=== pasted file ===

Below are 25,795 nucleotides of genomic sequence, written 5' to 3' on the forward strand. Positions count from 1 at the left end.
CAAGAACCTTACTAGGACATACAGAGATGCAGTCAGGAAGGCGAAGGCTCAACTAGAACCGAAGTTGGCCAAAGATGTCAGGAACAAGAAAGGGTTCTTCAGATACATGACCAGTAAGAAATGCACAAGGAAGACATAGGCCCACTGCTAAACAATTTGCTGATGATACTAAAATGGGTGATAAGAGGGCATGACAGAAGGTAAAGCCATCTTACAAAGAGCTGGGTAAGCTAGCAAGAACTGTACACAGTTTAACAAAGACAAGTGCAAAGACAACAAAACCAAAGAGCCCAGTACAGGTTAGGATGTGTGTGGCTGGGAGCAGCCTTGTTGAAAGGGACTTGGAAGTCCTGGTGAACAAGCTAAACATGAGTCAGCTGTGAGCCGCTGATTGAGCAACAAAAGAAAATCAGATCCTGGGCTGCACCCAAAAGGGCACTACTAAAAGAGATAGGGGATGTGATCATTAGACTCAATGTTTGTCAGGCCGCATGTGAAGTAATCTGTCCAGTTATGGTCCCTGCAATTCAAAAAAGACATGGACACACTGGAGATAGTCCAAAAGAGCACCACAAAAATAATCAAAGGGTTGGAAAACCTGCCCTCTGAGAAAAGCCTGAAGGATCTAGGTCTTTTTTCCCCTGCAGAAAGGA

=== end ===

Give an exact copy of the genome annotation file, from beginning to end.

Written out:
Below are 25,795 nucleotides of genomic sequence, written 5' to 3' on the forward strand. Positions count from 1 at the left end.
CAAGAACCTTACTAGGACATACAGAGATGCAGTCAGGAAGGCGAAGGCTCAACTAGAACCGAAGTTGGCCAAAGATGTCAGGAACAAGAAAGGGTTCTTCAGATACATGACCAGTAAGAAATGCACAAGGAAGACATAGGCCCACTGCTAAACAATTTGCTGATGATACTAAAATGGGTGATAAGAGGGCATGACAGAAGGTAAAGCCATCTTACAAAGAGCTGGGTAAGCTAGCAAGAACTGTACACAGTTTAACAAAGACAAGTGCAAAGACAACAAAACCAAAGAGCCCAGTACAGGTTAGGATGTGTGTGGCTGGGAGCAGCCTTGTTGAAAGGGACTTGGAAGTCCTGGTGAACAAGCTAAACATGAGTCAGCTGTGAGCCGCTGATTGAGCAACAAAAGAAAATCAGATCCTGGGCTGCACCCAAAAGGGCACTACTAAAAGAGATAGGGGATGTGATCATTAGACTCAATGTTTGTCAGGCCGCATGTGAAGTAATCTGTCCAGTTATGGTCCCTGCAATTCAAAAAAGACATGGACACACTGGAGATAGTCCAAAAGAGCACCACAAAAATAATCAAAGGGTTGGAAAACCTGCCCTCTGAGAAAAGCCTGAAGGATCTAGGTCTTTTTTCCCCTGCAGAAAGGA